Protecting your mental health during the holidays

Last Modified: 3/02/2021

mental health and the holidays

This post was written by Kristen Varian, MA, doctoral intern, Park Center, Parkview Behavioral Health Institute.

The holidays are often a difficult time of year for those with mental health issues and can exacerbate stress levels. Mental health concerns are particularly distressing this year amid the COVID-19 pandemic. While anxiety may be down for some because of limited holiday celebrations, many are dealing with some degree of social isolation this season, which can worsen existing mental health problems.

It is essential that we all take care of our mental health during the holiday season. You can do this in many ways. To regulate emotions and reduce vulnerability to emotional distress, try a few of these strategies to maintain your health and mental well-being:

  • Eat nutritious food
  • Get plenty of sleep and rest
  • Acknowledge your emotions
  • Stick to a budget regarding gifts and food
  • Take time for yourself
  • Exercise and move your body in a way that brings you joy
  • Reduce or eliminate the usage of mood-altering substances like alcohol and drugs
  • Get outside for some fresh air and sunshine when available
  • Take medications as prescribed
  • Reach out for help when needed
Discrediting the myth

Let’s also take a moment to note the long-standing myth of the increased risk of suicide during the holidays. Perpetuating this myth can standardize feelings of suicide and possibly lead others to think it is normal to want to end their lives. When, in fact, December is the month with the lowest suicide rates. Then, as we move out of the holiday season and into January, suicide rates begin to increase again, leading to a spring peak. This increase after the holidays may represent what some call a postponement effect. It represents those delayed suicides, held off through the holidays, which then occur in January. It’s also important to remember that knowing these facts is a crucial part of discrediting the myth and decreasing the distress that many are currently feeling during COVID-19 and the holidays.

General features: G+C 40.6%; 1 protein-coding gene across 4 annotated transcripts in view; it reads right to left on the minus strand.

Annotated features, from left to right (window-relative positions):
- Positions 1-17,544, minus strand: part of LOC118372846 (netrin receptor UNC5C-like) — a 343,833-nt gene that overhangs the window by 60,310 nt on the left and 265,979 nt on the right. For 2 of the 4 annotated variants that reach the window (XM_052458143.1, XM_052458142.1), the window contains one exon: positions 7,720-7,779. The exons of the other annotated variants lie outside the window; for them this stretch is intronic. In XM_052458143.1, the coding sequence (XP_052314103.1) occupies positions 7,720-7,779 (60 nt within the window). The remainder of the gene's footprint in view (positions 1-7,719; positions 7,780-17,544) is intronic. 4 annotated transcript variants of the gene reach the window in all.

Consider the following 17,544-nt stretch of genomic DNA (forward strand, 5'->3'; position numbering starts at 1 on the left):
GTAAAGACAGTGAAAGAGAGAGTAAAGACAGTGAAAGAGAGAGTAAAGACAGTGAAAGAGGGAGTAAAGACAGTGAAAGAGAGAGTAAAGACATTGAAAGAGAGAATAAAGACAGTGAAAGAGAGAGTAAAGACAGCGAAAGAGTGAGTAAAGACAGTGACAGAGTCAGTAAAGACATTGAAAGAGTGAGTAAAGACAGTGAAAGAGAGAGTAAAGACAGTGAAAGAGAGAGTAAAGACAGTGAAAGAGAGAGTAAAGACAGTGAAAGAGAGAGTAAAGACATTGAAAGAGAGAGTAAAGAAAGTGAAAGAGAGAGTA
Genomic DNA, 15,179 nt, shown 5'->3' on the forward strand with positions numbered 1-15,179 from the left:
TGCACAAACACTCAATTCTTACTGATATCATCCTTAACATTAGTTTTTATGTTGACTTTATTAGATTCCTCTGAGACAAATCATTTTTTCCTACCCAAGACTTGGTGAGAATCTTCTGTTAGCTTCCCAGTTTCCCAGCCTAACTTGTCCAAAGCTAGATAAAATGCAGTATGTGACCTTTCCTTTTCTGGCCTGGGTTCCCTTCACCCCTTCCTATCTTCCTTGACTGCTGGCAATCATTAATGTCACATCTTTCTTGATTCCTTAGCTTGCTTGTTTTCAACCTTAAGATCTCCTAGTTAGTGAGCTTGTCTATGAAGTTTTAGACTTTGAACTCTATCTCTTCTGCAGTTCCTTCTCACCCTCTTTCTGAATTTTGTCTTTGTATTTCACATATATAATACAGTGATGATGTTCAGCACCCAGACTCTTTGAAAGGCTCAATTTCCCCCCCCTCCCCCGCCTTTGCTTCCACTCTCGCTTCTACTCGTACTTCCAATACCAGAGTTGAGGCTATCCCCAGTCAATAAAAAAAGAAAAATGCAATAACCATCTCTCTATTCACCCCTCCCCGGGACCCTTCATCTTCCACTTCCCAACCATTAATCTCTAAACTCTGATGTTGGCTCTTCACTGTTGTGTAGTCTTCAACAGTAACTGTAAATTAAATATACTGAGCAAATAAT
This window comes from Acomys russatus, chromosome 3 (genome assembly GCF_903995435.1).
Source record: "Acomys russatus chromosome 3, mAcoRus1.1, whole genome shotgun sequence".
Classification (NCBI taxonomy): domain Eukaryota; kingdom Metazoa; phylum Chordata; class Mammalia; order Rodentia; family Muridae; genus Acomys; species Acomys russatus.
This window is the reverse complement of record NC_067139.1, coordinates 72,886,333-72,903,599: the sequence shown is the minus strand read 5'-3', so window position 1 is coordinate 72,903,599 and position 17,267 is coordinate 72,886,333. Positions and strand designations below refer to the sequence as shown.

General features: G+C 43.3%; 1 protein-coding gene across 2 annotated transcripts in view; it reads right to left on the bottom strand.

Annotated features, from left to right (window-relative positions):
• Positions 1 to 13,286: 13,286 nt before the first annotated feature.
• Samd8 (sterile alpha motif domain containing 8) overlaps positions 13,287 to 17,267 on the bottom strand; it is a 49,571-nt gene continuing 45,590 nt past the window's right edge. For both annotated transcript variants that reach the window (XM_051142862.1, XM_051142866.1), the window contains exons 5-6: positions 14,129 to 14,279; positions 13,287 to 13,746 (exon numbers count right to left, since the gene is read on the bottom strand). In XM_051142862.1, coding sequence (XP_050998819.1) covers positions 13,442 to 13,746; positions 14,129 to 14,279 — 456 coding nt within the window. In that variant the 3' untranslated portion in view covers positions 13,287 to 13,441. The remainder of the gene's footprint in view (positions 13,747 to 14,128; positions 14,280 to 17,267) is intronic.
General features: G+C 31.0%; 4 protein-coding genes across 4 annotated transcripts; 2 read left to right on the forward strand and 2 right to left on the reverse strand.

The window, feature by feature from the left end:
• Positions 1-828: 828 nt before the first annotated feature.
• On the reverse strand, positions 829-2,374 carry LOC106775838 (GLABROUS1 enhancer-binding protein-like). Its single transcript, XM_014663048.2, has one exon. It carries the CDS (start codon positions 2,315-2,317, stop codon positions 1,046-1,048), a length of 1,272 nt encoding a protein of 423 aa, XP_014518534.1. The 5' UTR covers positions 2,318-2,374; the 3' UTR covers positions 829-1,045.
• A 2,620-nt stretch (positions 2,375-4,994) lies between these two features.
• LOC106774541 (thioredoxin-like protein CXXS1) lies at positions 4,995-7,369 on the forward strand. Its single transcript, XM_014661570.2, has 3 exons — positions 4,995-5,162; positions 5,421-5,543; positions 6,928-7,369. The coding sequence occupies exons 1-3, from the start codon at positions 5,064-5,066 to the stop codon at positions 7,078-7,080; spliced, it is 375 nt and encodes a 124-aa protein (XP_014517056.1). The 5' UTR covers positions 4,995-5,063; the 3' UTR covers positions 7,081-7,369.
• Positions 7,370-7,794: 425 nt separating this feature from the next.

Getting help

If you feel that you want to harm yourself or end your life, please reach out for help. There are many ways to seek help if you are feeling suicidal. Also, take a moment to check on your friends and family members, even those who seem fine. Remember, talking about suicide does not increase the chance that someone will attempt it, so don’t be afraid to engage others in difficult conversations about mental health and suicide risk.

  • If you or someone else is in immediate danger, please call 911 or go directly to the emergency department (ED).
  • If the danger is not immediate, please contact one of the following resources:
  • Parkview Behavioral Health HelpLine: Call (260) 373-7500 or (800) 284-8439, 24 hours a day.
  • National Suicide Prevention Lifeline: Call 1-800-273-8255, 24 hours a day, English and Spanish available.
  • Crisis Text Line: Text Hello to 741741 to chat with a trained crisis counselor.
  • Remedy Live Chat Center: Go online to or text 494949, 24 hours a day, to connect to a SoulMedic.
  • Teen Suicide Hotline: Call 800-SUICIDE (800-784-2433) to speak with someone.

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